Coronary bypass surgery has been around for more than 50 years. Yet to the patient, most of whom experience the procedure only once, undergoing the operation can give rise to anxiety. The survival rate is actually very high. Less than 5 percent mortality in the first thirty days and less than 8 percent in the twelve months following. Survival rates increase slightly with age and depend in large part upon the general health of the patient going into the operation.

I can’t say that I was anxious at first. Astonished would be more to the point. I thought that with my diet and aerobic workouts, I was invulnerable. As reality settled in, my feelings changed. If I was anxious at all, I feared pain. I’ve never liked pain. I’ve avoided it all of my life. I hoped that the repairs to my ticker could be performed using the newer less invasive techniques. The thought of sawing through my sternum and spreading rib cage to access to the chest bordered on terrifying for me.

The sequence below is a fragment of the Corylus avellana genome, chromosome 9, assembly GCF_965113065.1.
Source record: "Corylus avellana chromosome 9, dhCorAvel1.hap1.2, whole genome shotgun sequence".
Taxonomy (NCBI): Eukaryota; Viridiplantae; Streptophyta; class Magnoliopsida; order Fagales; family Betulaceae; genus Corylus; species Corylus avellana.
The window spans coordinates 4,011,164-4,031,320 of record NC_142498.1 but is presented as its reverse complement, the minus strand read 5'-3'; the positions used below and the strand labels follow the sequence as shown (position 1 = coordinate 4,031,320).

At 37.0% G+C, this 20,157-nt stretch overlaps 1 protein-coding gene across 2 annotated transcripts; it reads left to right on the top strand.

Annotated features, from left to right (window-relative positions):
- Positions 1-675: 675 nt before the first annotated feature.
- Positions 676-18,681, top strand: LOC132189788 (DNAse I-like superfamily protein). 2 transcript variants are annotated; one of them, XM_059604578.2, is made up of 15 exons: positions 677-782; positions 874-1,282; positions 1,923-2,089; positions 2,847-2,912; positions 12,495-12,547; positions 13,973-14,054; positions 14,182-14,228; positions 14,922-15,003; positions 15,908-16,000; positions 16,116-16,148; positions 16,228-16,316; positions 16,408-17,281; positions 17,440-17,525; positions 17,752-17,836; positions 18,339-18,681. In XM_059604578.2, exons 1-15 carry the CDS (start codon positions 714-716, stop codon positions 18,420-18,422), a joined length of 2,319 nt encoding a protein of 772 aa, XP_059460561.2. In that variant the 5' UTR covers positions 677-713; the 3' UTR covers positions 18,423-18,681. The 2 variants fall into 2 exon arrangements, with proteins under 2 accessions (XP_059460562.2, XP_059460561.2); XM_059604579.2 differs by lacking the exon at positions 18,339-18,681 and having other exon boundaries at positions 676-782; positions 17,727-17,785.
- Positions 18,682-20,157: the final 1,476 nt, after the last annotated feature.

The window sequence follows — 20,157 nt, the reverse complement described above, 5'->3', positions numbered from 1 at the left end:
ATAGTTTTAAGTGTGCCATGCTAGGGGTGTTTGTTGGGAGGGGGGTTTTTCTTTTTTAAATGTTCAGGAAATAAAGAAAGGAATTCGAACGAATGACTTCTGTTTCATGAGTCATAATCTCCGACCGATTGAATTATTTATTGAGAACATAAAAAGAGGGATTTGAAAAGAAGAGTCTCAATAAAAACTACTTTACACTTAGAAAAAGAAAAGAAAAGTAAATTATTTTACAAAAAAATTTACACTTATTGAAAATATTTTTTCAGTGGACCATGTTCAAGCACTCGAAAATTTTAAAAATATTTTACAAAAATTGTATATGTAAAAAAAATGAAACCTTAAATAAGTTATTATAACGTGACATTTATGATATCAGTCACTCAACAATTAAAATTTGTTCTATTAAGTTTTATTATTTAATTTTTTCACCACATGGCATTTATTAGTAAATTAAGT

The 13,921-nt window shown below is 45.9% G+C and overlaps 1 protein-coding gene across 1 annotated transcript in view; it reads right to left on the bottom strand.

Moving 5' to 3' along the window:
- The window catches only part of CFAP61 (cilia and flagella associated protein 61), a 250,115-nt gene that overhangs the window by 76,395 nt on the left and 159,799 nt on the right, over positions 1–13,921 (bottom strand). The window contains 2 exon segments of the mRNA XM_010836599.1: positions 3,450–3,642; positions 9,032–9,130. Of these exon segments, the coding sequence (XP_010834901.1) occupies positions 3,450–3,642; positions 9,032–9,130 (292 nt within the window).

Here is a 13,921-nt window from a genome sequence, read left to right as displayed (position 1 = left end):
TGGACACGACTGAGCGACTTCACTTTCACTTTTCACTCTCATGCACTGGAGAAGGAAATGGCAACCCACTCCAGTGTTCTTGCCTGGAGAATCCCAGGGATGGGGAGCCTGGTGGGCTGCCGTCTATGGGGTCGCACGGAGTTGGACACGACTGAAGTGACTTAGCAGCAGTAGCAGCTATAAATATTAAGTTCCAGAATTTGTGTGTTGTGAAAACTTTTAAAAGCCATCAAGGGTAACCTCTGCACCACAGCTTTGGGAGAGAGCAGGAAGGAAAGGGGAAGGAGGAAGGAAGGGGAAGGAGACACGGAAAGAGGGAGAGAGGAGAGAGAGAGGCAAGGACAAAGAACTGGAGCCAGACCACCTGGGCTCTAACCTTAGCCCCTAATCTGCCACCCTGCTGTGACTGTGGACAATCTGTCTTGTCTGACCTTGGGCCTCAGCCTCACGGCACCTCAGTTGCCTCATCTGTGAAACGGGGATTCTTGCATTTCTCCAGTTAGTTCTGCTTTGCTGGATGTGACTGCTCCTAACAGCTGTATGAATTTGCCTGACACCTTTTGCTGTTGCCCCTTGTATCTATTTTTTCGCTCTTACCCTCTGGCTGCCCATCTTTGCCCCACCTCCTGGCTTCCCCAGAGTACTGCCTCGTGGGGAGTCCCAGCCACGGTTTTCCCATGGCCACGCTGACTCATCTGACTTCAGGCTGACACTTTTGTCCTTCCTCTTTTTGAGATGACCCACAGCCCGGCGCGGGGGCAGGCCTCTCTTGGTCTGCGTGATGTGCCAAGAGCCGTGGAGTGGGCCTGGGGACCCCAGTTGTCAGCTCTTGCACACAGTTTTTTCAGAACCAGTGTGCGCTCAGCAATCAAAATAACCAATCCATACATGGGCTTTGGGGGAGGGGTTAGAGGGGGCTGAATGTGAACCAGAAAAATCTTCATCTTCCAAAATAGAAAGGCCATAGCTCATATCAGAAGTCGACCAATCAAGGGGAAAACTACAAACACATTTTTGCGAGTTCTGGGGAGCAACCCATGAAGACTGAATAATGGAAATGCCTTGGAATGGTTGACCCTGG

I had been on a been on a blood thinner (clopidogrel) since I had three stents inserted into my coronary arteries almost five years earlier. Consequently, I was hospitalized on a monitor (my left descending artery was 90% blocked) for four days before the operation. During that time, my blood was checked every four hours to see if the effects of the blood thinner had worn off and it was safe to operate. The frequent blood tests were a serious annoyance. My guess is even the janitor on the floor knew that it would take at least 48 hours for the effect of the blood thinner to wear off in a six-foot-two-inch male weighing 210 pounds. But no! Every hour hours, beginning right after admission. Forget what would be reasonable. It helps run up the lab bill, after all. The markup on lab procedures is probably several hundred times. But the wait gave me plenty of time to stew about my chances and my future.